Korean J Transplant.  2020 Dec;34(Supple 1):S115. 10.4285/ATW2020.PO-1060.

Comorbidities can predict the mortality of acute kidney injury requiring continuous renal replacement therapy: comparison with the Charlson comorbidity index

Affiliations
  • 1Division of Nephrology, Department of Internal Medicine, Dongguk University College of Medicine, Gyeongju, Korea
  • 2Department of Biostatistics, Dongguk University Ilsan Hospital, Goyang, Korea
  • 3Division of Nephrology, Department of Internal Medicine, Seoul National University College of Medicine, Seoul, Korea
  • 4Department of Internal Medicine, Yonsei University College of Medicine, Seoul, Korea
  • 5Department of Internal Medicine, Seoul National University College of Medicine, Seoul, Korea
  • 6Department of Internal Medicine, Dongguk University College of Medicine, Gyeongju, Korea

Abstract

Background
Comorbid conditions are important in the survival of patients with severe acute kidney injury (AKI) requiring continuous renal replacement therapy (CRRT). The weights assigned to comorbidities to predict survival may vary based on the type of index disease and advances in the management of comorbidities. We developed a modified Charlson comorbidity index (mCCI) in patients with AKI requiring CRRT (mCCI-CRRT), thereby improving risk stratification for mortality.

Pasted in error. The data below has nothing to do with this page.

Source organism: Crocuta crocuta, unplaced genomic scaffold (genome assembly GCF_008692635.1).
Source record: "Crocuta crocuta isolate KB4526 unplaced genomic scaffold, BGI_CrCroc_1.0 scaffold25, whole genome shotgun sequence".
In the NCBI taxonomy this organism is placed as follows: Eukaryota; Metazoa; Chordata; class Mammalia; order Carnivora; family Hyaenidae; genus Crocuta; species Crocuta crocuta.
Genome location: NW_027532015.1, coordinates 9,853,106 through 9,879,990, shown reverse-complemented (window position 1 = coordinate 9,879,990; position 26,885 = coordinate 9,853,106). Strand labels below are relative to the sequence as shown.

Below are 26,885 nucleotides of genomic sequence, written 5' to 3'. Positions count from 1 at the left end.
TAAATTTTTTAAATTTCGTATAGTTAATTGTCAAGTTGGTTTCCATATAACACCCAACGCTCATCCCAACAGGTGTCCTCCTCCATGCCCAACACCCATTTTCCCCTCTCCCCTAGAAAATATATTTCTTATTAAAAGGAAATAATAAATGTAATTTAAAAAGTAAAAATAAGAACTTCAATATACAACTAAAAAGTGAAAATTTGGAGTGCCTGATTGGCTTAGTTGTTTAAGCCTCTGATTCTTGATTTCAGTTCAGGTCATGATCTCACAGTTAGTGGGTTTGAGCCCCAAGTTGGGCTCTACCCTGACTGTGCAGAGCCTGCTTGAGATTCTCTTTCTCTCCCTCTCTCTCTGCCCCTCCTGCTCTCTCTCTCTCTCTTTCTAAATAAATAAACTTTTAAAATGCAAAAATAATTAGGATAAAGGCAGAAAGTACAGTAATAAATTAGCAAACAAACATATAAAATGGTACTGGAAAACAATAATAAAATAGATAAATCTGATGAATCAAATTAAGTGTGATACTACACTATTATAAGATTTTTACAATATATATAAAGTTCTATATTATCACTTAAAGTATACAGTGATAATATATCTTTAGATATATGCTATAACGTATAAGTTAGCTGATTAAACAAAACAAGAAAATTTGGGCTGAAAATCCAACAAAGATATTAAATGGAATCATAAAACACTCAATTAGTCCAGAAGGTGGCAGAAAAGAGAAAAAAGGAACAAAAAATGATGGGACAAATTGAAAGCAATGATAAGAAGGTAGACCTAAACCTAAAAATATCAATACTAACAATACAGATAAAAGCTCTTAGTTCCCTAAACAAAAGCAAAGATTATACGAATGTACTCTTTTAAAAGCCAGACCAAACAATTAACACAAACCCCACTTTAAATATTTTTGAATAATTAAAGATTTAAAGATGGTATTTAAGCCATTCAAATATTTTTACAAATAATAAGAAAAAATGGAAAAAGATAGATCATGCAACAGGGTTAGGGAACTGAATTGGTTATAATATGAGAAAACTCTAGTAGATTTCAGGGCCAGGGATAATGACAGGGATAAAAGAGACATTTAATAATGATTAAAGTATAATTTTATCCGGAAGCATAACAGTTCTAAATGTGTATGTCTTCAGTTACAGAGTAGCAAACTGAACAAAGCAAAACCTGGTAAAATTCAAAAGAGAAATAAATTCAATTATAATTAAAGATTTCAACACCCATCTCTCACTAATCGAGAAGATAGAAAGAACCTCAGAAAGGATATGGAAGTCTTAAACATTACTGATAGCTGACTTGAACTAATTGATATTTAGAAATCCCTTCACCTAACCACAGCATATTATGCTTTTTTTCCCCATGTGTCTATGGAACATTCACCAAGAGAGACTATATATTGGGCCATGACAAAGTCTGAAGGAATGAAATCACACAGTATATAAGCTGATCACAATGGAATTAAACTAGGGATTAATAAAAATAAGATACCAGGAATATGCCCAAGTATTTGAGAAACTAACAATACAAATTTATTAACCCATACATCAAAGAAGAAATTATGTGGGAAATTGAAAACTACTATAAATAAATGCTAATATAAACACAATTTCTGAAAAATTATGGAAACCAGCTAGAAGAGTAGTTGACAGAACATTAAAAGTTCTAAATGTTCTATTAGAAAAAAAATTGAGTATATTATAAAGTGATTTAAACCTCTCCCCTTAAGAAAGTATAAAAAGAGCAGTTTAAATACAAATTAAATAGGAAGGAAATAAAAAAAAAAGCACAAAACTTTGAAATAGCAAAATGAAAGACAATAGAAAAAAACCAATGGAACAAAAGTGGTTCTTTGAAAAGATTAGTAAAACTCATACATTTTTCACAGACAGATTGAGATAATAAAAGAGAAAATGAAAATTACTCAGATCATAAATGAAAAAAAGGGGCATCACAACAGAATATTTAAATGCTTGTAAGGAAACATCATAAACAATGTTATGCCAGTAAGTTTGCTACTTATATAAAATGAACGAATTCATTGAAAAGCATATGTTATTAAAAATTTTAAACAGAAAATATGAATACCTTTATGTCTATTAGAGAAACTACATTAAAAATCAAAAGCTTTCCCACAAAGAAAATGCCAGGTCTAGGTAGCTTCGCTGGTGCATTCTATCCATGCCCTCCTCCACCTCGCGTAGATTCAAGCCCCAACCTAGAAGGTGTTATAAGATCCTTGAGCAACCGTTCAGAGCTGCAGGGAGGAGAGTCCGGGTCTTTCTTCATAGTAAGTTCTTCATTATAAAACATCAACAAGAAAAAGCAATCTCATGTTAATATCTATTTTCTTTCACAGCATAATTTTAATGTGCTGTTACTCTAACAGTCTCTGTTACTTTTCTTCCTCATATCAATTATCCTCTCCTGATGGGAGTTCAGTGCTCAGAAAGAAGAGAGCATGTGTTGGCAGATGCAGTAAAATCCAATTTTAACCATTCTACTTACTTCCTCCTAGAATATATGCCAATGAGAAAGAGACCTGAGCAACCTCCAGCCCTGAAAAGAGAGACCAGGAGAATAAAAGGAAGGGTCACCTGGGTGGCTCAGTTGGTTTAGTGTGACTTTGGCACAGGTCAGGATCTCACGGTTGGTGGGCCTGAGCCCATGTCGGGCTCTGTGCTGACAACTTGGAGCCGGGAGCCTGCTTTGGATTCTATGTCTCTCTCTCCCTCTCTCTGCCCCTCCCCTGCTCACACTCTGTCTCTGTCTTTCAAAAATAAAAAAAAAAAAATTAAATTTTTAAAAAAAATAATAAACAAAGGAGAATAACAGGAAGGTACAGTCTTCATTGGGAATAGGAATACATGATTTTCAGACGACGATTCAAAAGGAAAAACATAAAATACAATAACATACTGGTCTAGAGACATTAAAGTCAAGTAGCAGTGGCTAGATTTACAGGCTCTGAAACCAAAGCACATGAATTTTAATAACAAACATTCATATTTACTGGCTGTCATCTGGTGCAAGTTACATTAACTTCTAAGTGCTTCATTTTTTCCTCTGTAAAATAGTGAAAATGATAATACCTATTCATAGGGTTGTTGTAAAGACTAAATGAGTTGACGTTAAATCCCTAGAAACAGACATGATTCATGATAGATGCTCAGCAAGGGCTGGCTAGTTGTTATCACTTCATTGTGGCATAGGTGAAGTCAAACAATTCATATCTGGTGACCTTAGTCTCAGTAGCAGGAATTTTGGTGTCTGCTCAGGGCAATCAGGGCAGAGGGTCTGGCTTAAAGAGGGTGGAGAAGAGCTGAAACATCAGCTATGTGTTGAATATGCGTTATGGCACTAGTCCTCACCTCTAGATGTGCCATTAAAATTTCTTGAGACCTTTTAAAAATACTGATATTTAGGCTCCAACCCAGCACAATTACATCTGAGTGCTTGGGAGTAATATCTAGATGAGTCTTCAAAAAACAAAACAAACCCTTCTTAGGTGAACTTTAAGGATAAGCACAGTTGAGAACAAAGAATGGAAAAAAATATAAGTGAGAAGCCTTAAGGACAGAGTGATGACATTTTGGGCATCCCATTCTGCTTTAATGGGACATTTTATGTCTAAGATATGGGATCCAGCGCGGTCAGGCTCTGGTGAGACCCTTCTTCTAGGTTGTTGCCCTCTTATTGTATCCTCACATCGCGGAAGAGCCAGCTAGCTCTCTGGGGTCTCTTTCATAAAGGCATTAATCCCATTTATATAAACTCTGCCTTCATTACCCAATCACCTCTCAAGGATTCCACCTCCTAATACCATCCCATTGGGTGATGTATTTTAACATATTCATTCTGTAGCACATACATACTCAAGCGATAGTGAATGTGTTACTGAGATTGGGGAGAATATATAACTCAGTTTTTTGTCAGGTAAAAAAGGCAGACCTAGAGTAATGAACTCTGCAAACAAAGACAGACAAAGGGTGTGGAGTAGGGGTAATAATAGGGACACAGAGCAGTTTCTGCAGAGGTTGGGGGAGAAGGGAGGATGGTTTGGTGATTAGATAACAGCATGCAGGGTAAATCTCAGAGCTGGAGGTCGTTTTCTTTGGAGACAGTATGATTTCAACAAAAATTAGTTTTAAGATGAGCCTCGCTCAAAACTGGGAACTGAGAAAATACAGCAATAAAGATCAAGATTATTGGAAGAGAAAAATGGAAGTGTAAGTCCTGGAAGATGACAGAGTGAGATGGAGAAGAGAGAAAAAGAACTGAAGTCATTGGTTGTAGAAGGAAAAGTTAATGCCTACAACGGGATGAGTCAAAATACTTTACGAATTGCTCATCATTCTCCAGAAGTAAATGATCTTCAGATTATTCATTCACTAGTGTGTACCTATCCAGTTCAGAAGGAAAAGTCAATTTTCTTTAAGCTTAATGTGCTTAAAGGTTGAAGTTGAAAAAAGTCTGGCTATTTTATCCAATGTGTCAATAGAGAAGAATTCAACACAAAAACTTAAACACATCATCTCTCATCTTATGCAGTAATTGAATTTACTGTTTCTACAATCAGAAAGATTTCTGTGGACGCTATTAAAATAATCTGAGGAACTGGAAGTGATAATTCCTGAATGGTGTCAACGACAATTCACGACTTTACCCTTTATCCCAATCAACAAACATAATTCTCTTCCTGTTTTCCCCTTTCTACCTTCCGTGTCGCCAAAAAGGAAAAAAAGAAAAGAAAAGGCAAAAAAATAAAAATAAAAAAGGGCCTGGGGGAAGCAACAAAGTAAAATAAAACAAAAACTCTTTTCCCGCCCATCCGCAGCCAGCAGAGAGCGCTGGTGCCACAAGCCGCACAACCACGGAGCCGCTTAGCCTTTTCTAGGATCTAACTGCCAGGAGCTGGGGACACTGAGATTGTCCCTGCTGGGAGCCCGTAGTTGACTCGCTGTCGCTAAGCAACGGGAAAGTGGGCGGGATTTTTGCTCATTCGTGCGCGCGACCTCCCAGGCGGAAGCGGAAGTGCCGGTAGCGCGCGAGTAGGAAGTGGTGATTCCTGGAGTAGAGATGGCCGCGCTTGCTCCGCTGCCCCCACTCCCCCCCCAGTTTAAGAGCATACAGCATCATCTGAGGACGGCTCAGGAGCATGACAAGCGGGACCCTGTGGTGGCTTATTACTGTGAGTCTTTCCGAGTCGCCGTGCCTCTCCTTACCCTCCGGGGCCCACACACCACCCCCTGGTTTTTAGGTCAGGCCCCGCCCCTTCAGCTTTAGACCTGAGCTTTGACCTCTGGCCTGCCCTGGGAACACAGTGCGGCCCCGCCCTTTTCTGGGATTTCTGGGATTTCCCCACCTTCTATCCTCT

Methods
A total of 1,583 patients received CRRT from 2008 to 2016 from two university hospital cohort were included to develop a comorbidity score. The weights of the comorbidities, per the CCI, were recalibrated using a Cox proportional hazards model including age, sex, albumin, hemoglobin, and 15 types of CCI disease. The modified index was validated by 419 patients received CRRT from 2008 to 2016 from other two university hospital cohort. The c statistic of the area under curve as well as the net reclassification improvement values were confirmed in order to test the accuracy of the classification by CCI and mCCI-CRRT.
Results
A total of 1,583 participants were included in development cohort where average age was 62.04±14.29 years, males were 970 (61.3%), 777 deaths (49%) occurred, and average following days were 17.59±1.68. The patients of 33% had cancer. The mCCI-CRRT showed no difference in c statistics (0.73) compared with the original CCI, but improved net mortality risk reclassification by 25.27% (95% confidence interval, 0.0878–0.4176; P=0.00267) relative to the original CCI. When stratified by CCI and mCCI-CRRT score, the survival probability of CRRT patients was well-categorized according to the mCCI-CRRT score while CCI does not adequately classify the survival probability by score.
Conclusions
The mCCI-CRRT stratifies the risk for mortality in AKI patients who requiring CRRT better than the original CCI, suggesting that it may be a preferred index for use in clinical practice.

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